If a guest suffers personal injury or damage to their property inside your vacation rental, your private liability insurance usually applies. Home and landowner liability insurance is also required in combination with your private liability insurance, as it covers you against accidents caused by your property. This could be the case, for example, if a guest injures themselves on your snow-covered driveway. If your vacation rental belongs to a complex or a building with multiple properties, the latter should already be covered under a co-insurance.

Business liability insurance is required for rentals that are rented out commercially. It offers the same protection as standard liability insurance but also extends to employees such as cleaners who work on your property.

Tip: We recommend regularly checking your rental for faults such as broken tiles. In winter, keep your entrances as well as roofs snow-free.

Optional Policies and Add-Ons to Consider

Each vacation rental is unique and requires a tailor-made insurance. We have researched additional policies along with some extra coverage that you may want to also consider. Enquire with your provider as to whether these are already included in your comprehensive insurance or if they can be added on for an extra charge.

Employer’s Liability Insurance: This covers employees such as gardeners or cleaners who are not already covered under business liability insurance.

Legal Expenses Insurance: This covers legal expenses in the case of disputed claims that escalate into a legal battle.

Travel expenses: This provides you with compensation for any last-minute trips abroad, which arise due to emergencies at your vacation rental.

Loss of income: This provides compensation due to an inability to rent out your property as a result of damages.

Cancellation compensation for guests: This provides compensation to guests for cancellations from the homeowner’s side as a result of faults or damages.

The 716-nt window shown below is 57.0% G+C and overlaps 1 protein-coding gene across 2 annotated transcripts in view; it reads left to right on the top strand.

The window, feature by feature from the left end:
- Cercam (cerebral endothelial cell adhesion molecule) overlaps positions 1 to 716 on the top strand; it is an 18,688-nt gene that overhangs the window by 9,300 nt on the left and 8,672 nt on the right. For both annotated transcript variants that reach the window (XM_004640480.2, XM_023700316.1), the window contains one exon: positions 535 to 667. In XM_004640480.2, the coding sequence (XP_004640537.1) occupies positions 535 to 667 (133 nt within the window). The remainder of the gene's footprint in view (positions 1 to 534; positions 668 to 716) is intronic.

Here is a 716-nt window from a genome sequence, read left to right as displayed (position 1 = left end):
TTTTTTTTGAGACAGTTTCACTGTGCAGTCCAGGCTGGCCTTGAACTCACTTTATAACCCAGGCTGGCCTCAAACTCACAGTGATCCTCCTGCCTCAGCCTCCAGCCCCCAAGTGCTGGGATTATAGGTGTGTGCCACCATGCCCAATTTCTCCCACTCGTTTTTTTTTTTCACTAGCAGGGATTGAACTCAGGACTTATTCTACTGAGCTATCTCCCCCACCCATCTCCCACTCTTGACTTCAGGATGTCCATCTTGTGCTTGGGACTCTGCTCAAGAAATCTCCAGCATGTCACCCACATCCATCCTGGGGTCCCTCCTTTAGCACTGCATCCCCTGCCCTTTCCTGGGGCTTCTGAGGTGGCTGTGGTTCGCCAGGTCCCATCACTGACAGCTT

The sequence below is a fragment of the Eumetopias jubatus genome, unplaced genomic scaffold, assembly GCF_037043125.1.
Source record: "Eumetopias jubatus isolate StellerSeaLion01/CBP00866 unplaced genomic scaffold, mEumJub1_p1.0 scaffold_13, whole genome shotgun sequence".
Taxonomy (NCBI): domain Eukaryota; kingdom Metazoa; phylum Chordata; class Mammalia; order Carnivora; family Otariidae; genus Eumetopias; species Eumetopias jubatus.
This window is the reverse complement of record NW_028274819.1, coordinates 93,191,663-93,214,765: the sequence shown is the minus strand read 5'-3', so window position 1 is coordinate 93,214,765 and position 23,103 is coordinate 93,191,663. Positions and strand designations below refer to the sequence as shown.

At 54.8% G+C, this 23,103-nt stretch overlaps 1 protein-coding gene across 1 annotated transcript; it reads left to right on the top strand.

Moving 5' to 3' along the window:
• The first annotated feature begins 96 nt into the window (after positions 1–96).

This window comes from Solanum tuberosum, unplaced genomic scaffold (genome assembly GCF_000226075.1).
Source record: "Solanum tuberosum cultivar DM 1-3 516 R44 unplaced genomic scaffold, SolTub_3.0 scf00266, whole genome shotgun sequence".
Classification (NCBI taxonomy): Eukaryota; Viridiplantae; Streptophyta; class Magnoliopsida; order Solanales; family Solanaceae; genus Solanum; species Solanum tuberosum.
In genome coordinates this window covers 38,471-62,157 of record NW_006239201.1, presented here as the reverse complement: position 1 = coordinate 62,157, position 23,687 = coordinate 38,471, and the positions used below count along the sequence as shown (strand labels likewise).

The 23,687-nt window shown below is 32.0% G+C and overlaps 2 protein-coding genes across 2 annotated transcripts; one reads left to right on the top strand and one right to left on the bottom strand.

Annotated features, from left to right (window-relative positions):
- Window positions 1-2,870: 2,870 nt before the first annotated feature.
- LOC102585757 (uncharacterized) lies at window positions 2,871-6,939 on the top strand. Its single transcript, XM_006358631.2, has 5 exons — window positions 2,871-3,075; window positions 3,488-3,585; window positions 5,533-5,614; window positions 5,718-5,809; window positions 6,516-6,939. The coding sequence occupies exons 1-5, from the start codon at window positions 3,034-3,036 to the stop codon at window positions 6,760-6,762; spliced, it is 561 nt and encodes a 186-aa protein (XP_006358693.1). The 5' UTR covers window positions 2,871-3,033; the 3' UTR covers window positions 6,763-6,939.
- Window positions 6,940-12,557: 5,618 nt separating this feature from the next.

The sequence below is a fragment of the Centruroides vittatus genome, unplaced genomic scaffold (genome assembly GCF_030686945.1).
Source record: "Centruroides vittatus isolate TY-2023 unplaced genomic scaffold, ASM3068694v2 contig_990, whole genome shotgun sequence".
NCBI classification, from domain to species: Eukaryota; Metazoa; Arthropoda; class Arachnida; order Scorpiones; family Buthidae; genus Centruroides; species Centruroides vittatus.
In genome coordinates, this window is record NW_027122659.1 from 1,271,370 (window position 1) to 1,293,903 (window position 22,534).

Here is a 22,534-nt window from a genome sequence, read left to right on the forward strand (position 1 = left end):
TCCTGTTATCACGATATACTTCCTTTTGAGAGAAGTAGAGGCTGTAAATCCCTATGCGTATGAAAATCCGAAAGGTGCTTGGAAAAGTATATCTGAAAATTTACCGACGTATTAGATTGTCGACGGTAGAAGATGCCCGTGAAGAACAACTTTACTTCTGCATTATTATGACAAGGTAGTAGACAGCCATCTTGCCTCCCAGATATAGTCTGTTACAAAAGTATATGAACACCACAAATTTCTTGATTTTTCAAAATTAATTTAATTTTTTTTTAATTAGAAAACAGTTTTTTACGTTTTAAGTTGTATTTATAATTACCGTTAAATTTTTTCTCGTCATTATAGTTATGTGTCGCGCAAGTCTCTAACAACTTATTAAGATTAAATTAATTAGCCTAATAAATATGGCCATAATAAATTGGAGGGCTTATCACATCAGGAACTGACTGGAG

Tips For Finding a Suitable Insurance Provider

We recommend looking for a comprehensive vacation rental insurance package, which meets your specific needs. Make sure to take into account the following points when looking for a suitable provider:

Be honest and provide correct information about your vacation rental. Inform them about potential vacant periods and always provide an accurate estimation of the value of your property and its contents. Incorrect information of any kind may lead to the company refusing to pay out.

– If your vacation rental is abroad, find a provider that speaks your language and can provide you with all documentation in your language. This avoids misunderstandings. Alternatively, we would recommend working with an insurer in your home country to ensure claim settlements run smoothly. This way, the law in your home country also applies.

Read the fine print and ensure you have a firm understanding of the type and extent of coverage. Shop around until you find an insurance that meets all requirements and covers all the specialities of your property. It is important that you do not leave your vacation rental open to vulnerabilities.